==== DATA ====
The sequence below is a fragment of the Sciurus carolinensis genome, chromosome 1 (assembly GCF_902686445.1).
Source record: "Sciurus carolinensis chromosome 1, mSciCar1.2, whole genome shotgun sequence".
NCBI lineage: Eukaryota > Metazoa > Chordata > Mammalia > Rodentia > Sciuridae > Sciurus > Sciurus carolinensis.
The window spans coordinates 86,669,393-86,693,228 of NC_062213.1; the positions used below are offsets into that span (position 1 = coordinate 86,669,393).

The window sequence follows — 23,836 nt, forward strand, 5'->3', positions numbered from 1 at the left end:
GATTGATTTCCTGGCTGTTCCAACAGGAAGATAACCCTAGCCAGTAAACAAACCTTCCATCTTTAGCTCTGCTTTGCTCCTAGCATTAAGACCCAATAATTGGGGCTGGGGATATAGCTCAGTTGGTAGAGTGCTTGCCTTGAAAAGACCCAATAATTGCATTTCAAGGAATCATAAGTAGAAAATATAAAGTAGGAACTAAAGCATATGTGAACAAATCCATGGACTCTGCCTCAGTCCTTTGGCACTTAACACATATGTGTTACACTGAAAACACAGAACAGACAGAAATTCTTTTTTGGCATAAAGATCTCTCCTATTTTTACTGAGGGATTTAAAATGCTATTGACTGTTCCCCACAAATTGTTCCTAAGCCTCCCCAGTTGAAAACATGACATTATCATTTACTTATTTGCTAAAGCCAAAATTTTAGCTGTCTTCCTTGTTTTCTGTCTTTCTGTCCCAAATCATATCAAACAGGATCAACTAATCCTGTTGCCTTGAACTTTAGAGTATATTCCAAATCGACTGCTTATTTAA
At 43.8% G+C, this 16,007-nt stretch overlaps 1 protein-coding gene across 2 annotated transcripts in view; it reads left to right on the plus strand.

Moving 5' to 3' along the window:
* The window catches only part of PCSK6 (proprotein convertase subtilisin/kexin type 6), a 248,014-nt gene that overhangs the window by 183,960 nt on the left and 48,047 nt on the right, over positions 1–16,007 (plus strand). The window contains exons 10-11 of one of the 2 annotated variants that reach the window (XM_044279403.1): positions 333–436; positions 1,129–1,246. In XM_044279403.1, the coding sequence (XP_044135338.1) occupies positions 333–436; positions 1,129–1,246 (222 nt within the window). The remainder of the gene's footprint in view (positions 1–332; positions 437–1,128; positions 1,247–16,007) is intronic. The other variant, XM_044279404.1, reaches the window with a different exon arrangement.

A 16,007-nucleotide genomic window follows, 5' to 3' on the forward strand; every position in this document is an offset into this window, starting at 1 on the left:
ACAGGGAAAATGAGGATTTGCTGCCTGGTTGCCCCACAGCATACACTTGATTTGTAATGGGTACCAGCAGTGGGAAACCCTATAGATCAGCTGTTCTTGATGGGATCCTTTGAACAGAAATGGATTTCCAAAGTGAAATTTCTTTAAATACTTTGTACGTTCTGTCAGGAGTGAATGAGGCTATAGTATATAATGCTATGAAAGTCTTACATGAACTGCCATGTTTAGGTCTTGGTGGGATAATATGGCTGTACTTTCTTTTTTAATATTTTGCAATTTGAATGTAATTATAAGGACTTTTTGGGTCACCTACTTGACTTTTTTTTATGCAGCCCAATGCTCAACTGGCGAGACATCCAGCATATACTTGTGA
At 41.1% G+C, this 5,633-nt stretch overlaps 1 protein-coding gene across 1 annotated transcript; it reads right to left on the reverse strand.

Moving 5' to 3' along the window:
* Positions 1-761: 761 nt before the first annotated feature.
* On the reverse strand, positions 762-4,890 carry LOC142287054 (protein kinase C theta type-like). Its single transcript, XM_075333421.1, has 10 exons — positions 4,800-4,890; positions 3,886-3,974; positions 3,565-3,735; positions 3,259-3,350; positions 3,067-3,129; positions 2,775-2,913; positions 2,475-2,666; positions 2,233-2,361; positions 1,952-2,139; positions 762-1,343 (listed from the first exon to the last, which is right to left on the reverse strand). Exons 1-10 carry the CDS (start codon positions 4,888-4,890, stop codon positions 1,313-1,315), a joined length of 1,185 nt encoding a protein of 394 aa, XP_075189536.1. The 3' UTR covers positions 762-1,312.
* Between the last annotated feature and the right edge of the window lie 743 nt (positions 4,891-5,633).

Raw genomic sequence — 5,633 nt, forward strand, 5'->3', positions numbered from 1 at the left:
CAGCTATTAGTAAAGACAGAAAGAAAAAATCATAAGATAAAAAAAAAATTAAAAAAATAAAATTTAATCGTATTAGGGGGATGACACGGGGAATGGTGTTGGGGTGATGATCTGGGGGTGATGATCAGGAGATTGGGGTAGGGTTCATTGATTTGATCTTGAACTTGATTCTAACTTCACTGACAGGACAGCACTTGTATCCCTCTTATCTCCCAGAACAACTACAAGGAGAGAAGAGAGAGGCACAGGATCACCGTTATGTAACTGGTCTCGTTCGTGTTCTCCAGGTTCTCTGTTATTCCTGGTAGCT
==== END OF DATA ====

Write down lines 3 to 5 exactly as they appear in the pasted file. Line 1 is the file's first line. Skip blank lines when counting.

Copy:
NCBI lineage: Eukaryota > Metazoa > Chordata > Mammalia > Rodentia > Sciuridae > Sciurus > Sciurus carolinensis.
The window spans coordinates 86,669,393-86,693,228 of NC_062213.1; the positions used below are offsets into that span (position 1 = coordinate 86,669,393).

The window sequence follows — 23,836 nt, forward strand, 5'->3', positions numbered from 1 at the left end: